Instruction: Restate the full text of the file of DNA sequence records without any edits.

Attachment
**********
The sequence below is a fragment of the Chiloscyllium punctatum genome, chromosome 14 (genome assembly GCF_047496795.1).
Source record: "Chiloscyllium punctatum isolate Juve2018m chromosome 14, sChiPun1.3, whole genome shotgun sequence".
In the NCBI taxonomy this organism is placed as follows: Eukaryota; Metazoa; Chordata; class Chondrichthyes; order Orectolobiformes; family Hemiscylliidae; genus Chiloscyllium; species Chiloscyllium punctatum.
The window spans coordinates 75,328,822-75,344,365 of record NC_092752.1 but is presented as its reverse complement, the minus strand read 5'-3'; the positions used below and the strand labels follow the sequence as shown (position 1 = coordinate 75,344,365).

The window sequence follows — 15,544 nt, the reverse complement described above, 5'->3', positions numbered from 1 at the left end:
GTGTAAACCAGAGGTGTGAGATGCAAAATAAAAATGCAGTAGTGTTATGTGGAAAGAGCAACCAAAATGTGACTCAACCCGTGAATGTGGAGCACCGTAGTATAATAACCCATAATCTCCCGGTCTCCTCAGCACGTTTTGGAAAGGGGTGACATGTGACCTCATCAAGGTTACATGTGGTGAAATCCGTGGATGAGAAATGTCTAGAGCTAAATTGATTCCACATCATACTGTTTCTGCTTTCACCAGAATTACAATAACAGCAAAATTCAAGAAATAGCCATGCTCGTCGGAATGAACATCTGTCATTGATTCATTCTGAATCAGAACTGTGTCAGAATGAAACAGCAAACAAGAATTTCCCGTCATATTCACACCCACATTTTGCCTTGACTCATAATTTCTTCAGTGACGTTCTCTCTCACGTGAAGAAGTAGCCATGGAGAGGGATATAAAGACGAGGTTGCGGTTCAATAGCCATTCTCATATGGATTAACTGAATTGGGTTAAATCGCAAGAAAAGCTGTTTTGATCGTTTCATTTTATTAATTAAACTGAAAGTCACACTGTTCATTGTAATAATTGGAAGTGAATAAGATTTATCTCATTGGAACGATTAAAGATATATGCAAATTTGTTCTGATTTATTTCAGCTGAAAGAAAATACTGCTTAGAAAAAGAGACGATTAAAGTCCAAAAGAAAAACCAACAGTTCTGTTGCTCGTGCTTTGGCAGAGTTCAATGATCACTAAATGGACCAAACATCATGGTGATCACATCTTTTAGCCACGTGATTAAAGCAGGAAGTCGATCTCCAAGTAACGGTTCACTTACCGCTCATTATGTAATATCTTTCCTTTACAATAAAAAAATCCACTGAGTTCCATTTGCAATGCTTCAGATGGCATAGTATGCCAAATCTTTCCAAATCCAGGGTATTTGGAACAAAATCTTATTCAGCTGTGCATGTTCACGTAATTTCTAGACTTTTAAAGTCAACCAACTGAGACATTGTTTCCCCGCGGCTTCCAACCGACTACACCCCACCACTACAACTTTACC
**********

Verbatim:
The sequence below is a fragment of the Chiloscyllium punctatum genome, chromosome 14 (genome assembly GCF_047496795.1).
Source record: "Chiloscyllium punctatum isolate Juve2018m chromosome 14, sChiPun1.3, whole genome shotgun sequence".
In the NCBI taxonomy this organism is placed as follows: Eukaryota; Metazoa; Chordata; class Chondrichthyes; order Orectolobiformes; family Hemiscylliidae; genus Chiloscyllium; species Chiloscyllium punctatum.
The window spans coordinates 75,328,822-75,344,365 of record NC_092752.1 but is presented as its reverse complement, the minus strand read 5'-3'; the positions used below and the strand labels follow the sequence as shown (position 1 = coordinate 75,344,365).

The window sequence follows — 15,544 nt, the reverse complement described above, 5'->3', positions numbered from 1 at the left end:
GTGTAAACCAGAGGTGTGAGATGCAAAATAAAAATGCAGTAGTGTTATGTGGAAAGAGCAACCAAAATGTGACTCAACCCGTGAATGTGGAGCACCGTAGTATAATAACCCATAATCTCCCGGTCTCCTCAGCACGTTTTGGAAAGGGGTGACATGTGACCTCATCAAGGTTACATGTGGTGAAATCCGTGGATGAGAAATGTCTAGAGCTAAATTGATTCCACATCATACTGTTTCTGCTTTCACCAGAATTACAATAACAGCAAAATTCAAGAAATAGCCATGCTCGTCGGAATGAACATCTGTCATTGATTCATTCTGAATCAGAACTGTGTCAGAATGAAACAGCAAACAAGAATTTCCCGTCATATTCACACCCACATTTTGCCTTGACTCATAATTTCTTCAGTGACGTTCTCTCTCACGTGAAGAAGTAGCCATGGAGAGGGATATAAAGACGAGGTTGCGGTTCAATAGCCATTCTCATATGGATTAACTGAATTGGGTTAAATCGCAAGAAAAGCTGTTTTGATCGTTTCATTTTATTAATTAAACTGAAAGTCACACTGTTCATTGTAATAATTGGAAGTGAATAAGATTTATCTCATTGGAACGATTAAAGATATATGCAAATTTGTTCTGATTTATTTCAGCTGAAAGAAAATACTGCTTAGAAAAAGAGACGATTAAAGTCCAAAAGAAAAACCAACAGTTCTGTTGCTCGTGCTTTGGCAGAGTTCAATGATCACTAAATGGACCAAACATCATGGTGATCACATCTTTTAGCCACGTGATTAAAGCAGGAAGTCGATCTCCAAGTAACGGTTCACTTACCGCTCATTATGTAATATCTTTCCTTTACAATAAAAAAATCCACTGAGTTCCATTTGCAATGCTTCAGATGGCATAGTATGCCAAATCTTTCCAAATCCAGGGTATTTGGAACAAAATCTTATTCAGCTGTGCATGTTCACGTAATTTCTAGACTTTTAAAGTCAACCAACTGAGACATTGTTTCCCCGCGGCTTCCAACCGACTACACCCCACCACTACAACTTTACC